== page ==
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HYDERABAD: The Agriculture Insurance Company of India Ltd (AIC) has decided to introduce Weather-Based Crop Insurance Scheme (WBCIS) for groundnut crop in four Rayalaseema districts from Kharif-2011 to provide better benefits to the farmers covered.
As feared by the insurance planners, the over enthusiasm of politicians to ensure short-term benefits to the farming community in drought-prone districts like Anantapur, the National Agriculture Insurance Scheme (NAIS) has been reduced to a scheme of little use since the insurance claims for groundnut under it have come down drastically for kharif-2010.
In spite of warnings from the agriculture and revenue authorities, including the district Collectors, the NAIS was allowed to be misused, particularly in districts like Anantapur, by projecting higher crop coverage and lower yield than actual area and yield since kharif-2000. The idea was to help farmers who have availed crop loan but failed to cultivate the crop to get insurance benefit.
However, the regular ‘assessment' of lower yield has done more damage than good to farmer in the long run as the crop loss (of groundnut) is estimated on the basis of 60 per cent of the average yield during the last five years. As a result, the insurance claims for the groundnut crop loss suffered in kharif-2010 are learnt to be very low.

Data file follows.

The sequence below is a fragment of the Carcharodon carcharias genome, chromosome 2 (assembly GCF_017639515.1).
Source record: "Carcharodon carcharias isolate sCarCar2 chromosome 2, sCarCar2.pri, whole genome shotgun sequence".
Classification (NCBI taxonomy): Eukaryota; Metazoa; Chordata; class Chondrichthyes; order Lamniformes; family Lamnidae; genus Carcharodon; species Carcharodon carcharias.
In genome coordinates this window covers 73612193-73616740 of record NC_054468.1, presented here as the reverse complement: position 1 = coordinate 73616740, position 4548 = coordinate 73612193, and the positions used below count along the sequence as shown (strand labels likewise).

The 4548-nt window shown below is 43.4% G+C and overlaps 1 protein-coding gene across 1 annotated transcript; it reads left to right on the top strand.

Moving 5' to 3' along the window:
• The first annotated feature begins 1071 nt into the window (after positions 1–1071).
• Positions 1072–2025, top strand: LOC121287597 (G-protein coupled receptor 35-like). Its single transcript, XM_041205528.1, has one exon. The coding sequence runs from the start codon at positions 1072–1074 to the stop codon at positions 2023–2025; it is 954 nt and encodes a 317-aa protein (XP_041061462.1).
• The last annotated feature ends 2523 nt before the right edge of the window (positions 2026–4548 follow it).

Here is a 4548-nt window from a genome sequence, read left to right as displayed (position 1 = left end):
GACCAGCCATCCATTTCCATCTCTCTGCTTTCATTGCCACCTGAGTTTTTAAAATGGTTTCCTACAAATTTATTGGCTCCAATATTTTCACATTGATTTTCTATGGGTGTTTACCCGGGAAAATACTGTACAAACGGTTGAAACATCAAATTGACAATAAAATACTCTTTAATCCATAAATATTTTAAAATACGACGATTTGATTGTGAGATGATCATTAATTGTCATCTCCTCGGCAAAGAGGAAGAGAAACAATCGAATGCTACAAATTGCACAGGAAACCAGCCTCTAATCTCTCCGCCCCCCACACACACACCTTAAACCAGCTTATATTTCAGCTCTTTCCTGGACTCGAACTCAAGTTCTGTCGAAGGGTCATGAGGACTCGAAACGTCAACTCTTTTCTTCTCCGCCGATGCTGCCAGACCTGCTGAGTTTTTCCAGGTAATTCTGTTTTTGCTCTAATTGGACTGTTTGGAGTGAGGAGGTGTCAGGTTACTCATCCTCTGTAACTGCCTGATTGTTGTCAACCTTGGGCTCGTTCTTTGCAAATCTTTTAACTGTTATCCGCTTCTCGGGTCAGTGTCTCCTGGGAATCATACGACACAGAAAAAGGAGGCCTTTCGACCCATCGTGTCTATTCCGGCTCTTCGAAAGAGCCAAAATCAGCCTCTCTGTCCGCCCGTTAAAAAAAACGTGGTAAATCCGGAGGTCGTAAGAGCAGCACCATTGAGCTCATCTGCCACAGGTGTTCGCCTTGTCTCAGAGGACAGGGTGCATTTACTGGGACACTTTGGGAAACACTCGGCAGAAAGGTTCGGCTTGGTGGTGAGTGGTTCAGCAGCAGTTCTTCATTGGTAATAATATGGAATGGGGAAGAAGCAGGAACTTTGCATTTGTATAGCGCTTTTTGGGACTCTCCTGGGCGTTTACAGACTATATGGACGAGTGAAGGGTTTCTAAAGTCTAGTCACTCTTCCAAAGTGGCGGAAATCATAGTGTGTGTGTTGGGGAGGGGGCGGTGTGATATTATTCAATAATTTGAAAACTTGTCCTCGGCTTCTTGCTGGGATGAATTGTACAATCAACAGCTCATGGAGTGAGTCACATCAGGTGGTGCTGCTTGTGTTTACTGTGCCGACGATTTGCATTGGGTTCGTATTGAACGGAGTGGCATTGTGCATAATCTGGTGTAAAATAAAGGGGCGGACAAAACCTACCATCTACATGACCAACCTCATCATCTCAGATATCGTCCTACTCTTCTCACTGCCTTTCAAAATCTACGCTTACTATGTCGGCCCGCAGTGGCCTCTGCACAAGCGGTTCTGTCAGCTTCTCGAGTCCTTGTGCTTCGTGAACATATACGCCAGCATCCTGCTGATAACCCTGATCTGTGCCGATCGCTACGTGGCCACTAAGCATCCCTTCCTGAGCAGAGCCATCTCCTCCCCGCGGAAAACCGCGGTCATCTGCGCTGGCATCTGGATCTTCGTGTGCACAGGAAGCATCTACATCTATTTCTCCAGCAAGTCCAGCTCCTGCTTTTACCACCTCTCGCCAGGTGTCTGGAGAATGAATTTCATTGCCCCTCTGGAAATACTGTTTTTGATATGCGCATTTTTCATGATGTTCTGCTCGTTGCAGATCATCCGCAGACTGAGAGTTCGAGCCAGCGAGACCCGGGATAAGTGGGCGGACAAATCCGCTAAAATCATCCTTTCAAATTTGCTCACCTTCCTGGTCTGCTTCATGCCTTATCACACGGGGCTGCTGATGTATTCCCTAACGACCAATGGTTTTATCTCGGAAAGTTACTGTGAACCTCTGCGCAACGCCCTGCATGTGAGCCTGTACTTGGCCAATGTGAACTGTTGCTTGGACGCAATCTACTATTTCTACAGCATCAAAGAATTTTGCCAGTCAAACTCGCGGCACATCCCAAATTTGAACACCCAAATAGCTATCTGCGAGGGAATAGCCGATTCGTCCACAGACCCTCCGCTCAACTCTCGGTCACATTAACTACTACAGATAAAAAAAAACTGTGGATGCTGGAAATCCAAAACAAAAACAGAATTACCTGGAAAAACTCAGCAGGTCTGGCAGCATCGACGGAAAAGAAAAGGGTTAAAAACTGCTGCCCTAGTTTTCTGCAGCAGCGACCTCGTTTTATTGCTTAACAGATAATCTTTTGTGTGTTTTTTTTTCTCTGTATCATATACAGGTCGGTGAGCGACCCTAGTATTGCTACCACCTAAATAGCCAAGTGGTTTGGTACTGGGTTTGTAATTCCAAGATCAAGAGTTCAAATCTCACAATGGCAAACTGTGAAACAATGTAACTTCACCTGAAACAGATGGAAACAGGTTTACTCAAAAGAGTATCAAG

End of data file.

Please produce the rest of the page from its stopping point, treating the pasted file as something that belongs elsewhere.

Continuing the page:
“Politicians have realised the problem and started pressing for the introduction of WBCIS since last year as the NAIS will make no sense for districts like Anantapur anymore,” an officer said.
Meanwhile, Deputy General Manager of AIC, P. Nagarjun, told The Hindu here on Tuesday that farmers covered under WBCIS would have higher chances of getting benefits as they would be paid compensation (for groundnut) for deficit or excessive rainfall and relative humidity in the classified weather cycles and dry spells beyond 14 days during the crop period.
The WBCIS would be implemented in 14 districts for 2011-12 agriculture year covering five plantation crops (sweetlime, orange, mango, oilpalm and banana-fruit), two vegetables (tomato and brinjal) and three commercial crops (cotton, groundnut, red chilli).
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